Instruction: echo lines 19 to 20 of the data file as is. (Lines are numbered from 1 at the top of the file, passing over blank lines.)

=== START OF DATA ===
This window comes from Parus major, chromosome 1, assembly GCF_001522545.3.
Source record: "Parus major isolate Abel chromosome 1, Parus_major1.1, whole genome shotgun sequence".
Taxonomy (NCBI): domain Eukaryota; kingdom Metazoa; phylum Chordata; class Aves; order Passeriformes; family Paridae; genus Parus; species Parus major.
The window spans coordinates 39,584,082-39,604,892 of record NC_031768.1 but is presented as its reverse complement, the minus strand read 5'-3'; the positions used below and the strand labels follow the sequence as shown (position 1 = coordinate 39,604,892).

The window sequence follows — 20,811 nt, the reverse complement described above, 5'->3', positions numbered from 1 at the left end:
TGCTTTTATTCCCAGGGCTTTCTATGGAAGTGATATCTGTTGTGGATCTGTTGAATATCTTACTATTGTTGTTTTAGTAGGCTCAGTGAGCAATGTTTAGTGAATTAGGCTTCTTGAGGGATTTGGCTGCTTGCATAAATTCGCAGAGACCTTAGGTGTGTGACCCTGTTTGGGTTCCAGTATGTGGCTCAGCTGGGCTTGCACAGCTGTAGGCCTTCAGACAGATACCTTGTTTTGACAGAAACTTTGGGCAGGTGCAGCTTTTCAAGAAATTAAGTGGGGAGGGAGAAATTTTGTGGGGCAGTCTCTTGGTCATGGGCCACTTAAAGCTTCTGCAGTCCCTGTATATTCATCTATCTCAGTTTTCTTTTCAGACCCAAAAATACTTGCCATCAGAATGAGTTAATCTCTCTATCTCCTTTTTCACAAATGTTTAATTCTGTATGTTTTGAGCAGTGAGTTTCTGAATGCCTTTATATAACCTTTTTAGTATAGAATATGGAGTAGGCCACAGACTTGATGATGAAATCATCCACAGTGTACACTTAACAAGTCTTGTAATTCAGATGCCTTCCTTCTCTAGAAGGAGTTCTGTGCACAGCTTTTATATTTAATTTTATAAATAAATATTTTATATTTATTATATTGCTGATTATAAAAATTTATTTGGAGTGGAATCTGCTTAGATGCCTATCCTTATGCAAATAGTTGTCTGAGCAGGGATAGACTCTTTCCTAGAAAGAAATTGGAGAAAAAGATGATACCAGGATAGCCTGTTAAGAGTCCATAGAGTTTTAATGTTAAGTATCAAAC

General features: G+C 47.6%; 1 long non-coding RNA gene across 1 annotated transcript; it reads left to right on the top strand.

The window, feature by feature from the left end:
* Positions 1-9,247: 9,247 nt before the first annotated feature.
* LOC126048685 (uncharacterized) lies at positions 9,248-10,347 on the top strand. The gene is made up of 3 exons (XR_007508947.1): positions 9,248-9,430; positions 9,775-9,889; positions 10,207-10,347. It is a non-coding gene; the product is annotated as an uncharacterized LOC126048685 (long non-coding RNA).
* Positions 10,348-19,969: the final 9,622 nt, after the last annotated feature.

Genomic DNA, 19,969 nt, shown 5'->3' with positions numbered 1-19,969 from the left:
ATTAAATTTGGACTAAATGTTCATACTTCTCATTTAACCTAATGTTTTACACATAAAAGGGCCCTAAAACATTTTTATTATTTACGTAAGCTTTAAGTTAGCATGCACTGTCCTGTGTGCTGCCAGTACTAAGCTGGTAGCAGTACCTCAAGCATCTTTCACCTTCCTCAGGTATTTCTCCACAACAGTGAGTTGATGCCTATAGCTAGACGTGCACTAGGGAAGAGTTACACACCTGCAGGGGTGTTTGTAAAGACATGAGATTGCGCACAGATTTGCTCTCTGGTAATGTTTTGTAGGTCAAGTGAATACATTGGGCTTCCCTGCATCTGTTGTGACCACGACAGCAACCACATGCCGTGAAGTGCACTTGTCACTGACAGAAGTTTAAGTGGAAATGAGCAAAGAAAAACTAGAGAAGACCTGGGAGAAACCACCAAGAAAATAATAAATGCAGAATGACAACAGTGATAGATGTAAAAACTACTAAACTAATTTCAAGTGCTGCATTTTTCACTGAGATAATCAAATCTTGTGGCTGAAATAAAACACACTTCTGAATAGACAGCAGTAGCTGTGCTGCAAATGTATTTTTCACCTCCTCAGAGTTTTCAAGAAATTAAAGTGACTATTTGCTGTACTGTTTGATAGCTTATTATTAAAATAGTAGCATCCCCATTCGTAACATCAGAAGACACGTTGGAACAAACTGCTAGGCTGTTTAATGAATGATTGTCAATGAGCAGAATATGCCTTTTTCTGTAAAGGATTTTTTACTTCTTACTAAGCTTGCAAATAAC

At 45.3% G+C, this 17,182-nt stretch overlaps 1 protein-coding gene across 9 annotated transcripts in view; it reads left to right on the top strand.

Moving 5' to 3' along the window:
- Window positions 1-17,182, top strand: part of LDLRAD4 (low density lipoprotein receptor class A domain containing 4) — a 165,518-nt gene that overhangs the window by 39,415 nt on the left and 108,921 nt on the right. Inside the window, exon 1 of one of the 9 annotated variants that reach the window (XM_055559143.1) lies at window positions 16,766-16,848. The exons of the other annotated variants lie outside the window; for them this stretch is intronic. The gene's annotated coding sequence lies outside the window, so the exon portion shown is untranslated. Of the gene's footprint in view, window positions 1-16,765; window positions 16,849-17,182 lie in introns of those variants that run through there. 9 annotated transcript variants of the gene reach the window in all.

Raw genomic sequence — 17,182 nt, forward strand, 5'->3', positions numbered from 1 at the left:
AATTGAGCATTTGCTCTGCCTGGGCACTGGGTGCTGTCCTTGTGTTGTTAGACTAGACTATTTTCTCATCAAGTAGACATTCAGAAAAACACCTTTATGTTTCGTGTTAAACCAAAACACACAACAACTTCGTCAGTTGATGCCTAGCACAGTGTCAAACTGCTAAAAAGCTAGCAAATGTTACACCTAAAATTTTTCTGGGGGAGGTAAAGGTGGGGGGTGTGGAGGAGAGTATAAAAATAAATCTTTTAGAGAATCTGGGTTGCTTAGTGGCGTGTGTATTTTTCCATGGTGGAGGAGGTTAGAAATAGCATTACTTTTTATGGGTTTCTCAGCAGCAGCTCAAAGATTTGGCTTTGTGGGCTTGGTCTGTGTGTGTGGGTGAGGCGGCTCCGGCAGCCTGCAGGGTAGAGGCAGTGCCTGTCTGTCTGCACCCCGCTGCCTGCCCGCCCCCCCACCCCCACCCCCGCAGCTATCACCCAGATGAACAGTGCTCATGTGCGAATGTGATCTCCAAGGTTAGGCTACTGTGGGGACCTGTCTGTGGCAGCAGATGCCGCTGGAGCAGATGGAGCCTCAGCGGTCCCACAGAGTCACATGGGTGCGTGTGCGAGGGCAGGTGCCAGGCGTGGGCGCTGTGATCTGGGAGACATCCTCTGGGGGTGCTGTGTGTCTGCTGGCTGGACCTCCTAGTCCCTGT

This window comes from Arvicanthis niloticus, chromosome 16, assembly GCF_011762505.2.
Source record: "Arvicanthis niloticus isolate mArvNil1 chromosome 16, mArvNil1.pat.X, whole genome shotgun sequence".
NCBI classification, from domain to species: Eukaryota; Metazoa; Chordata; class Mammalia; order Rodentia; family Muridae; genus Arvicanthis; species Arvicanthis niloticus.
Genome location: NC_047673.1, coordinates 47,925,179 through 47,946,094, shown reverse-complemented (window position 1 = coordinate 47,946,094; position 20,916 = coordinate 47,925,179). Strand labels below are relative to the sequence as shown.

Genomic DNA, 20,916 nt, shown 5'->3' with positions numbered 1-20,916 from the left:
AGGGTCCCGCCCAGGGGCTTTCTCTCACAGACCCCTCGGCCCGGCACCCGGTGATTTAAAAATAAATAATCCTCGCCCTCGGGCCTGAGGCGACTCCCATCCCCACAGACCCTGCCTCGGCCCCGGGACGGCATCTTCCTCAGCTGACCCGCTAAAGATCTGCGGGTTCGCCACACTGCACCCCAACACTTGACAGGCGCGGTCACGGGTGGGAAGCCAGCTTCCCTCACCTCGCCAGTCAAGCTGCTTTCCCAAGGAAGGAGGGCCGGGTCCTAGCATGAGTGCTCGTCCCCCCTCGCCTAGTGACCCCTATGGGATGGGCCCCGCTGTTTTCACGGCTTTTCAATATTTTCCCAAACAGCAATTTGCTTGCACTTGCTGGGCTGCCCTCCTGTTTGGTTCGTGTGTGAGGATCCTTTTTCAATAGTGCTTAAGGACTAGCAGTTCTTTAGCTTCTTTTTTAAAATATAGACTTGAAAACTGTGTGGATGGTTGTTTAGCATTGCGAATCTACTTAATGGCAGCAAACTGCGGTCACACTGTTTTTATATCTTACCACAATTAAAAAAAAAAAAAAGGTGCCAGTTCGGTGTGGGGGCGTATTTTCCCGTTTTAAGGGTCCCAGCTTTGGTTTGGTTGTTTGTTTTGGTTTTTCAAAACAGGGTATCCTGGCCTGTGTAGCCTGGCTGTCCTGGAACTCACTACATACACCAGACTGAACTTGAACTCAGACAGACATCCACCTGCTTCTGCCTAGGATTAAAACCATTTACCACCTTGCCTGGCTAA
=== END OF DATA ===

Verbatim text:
This window comes from Arvicanthis niloticus, chromosome 16, assembly GCF_011762505.2.
Source record: "Arvicanthis niloticus isolate mArvNil1 chromosome 16, mArvNil1.pat.X, whole genome shotgun sequence".